There are various versions of how the shoe tree on the outskirts of Middlegate, NV began, but they all have the same gist. In the 1980s newlyweds were traveling home and got in an argument on the outskirts of Middlegate. She threatened to walk home and he said she’d have to do it without her shoes and tossed them into a tree. Shortly after they made up; then returned later with their first-born and tossed his first pair of shoes into the same tree that was to become reportedly the world’s largest shoe tree.

Some of you may have heard, but the shoe tree was sawed down by vandals in the cover of darkness and discovered the morning of December 31st. This crime has received national attention in the Reno Gazette-Journal, SF Chronicle, and made it on Yahoo News. There is even a page on Facebook with 1,000 plus fans titled Middlegate Shoe Tree – Rest in Peace.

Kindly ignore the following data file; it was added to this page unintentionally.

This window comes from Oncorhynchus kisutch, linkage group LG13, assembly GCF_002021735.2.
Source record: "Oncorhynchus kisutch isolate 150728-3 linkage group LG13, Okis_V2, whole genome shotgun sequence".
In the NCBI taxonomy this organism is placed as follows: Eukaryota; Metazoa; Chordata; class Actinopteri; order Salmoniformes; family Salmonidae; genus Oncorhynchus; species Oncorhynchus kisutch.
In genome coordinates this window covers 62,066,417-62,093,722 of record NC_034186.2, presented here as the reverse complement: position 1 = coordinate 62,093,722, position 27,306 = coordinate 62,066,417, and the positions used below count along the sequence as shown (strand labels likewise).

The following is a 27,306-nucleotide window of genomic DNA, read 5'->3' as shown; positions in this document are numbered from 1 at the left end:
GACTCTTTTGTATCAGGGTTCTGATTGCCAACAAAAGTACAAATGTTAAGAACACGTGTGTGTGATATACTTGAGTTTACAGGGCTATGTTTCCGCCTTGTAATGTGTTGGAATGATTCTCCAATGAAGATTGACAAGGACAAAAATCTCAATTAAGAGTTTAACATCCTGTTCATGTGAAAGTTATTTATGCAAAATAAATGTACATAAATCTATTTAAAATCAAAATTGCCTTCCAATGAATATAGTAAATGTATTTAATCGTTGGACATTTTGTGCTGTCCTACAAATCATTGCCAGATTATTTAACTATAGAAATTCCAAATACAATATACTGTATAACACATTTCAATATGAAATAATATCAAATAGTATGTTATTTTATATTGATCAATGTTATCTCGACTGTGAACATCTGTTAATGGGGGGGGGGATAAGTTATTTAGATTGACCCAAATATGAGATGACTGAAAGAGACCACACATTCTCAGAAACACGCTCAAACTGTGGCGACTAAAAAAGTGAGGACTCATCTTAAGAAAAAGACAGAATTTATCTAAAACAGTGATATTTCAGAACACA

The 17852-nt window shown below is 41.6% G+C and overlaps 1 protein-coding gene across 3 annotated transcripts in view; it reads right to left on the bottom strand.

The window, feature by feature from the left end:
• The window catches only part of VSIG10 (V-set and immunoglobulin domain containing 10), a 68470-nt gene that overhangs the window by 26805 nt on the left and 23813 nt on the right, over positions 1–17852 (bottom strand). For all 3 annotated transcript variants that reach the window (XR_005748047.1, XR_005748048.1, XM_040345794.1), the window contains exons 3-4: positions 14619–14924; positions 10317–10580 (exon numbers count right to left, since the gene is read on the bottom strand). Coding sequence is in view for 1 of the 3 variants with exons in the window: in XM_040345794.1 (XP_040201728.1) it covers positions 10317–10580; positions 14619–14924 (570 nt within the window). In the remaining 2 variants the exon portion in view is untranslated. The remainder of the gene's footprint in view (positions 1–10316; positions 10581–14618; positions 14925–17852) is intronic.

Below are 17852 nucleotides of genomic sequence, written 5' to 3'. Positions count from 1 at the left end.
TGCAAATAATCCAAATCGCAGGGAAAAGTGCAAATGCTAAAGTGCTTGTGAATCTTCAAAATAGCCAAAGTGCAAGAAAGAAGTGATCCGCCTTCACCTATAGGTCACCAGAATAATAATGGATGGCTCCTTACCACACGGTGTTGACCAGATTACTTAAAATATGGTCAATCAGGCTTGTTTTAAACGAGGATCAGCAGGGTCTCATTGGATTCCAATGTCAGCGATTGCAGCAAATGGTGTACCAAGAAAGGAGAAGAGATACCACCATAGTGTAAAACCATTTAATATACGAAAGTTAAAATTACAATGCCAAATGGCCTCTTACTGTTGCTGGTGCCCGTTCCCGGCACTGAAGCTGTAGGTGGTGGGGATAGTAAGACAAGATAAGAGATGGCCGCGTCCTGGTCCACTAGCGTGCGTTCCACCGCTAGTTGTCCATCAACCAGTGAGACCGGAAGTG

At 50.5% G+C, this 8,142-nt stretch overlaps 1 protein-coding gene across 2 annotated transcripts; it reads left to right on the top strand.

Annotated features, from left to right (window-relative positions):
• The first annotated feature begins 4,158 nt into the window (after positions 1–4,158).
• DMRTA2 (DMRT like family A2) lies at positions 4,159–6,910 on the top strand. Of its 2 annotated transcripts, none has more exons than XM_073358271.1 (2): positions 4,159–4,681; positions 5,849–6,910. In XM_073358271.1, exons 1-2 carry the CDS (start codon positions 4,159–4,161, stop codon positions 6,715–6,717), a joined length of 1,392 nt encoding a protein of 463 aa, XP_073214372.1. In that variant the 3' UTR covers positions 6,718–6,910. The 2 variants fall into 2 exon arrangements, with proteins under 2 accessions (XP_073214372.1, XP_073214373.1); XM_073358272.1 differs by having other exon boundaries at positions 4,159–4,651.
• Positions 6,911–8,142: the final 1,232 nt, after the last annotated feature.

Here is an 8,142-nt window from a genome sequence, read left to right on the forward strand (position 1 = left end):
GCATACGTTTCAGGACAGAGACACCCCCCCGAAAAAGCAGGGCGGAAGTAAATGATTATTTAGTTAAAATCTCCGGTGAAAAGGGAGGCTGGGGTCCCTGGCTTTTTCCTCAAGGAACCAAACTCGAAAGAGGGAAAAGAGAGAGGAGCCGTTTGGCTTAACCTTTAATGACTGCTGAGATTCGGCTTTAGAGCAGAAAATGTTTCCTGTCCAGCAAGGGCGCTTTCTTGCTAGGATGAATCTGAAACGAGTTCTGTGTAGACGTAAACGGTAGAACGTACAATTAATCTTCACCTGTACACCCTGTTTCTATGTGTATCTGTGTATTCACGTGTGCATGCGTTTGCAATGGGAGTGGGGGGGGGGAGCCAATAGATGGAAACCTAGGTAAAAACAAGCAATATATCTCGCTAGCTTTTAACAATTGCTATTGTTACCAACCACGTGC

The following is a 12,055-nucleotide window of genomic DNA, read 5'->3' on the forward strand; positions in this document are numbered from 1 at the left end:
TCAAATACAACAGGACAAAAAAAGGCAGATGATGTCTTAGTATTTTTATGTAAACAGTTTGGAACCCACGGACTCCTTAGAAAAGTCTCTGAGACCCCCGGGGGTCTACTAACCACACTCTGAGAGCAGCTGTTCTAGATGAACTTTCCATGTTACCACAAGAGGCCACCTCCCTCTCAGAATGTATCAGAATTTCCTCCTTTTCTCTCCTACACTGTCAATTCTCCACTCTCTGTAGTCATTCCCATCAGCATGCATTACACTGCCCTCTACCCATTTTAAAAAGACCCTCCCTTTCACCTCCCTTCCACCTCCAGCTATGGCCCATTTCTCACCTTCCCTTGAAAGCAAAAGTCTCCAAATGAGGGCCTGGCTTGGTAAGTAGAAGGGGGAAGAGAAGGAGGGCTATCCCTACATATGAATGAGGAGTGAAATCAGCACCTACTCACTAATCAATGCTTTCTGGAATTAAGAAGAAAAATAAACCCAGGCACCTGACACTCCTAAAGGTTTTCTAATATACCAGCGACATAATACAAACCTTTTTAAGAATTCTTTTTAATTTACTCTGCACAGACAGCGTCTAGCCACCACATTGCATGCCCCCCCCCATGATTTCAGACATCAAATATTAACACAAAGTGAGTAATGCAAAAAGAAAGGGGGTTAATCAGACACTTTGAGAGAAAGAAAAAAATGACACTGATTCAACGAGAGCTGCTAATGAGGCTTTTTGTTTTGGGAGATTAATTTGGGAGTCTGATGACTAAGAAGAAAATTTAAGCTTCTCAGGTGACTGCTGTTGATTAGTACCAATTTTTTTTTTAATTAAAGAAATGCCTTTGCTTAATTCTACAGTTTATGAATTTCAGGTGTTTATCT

Fallen Middlegate Shoe Tree

Looking at this from an outdoor ethics viewpoint, there are a few aspects to consider. There’s the principle of not leaving your belongings or trash behind and leaving nature to be just that - natural. However, considering the multitude of shoes found in the tree, that tumble weed has blown away decades ago.

This brings up tradition; there has been a mass outcry from those who have tossed their old shoes into the tree. The Facebook fan page is riddled with stories of those that have made a tradition of visiting and sharing moments with loved ones at the shoe tree. The Nevada Commission on Tourism website even has the shoe tree as a site to visit along the Loneliest Road in America. Roadside America also promoted the tree as a stopping point. Let’s think about benefits to this tradition. A bright spot among a sea of tumble weeds and sage brush - there is beauty in the high desert, but after driving through hundreds of miles of it, a change is nice. The shoe tree attracted patrons to businesses in the town of Middlegate. This eccentric attraction could appeal to city dwellers and get them to look at the outdoors in a different way.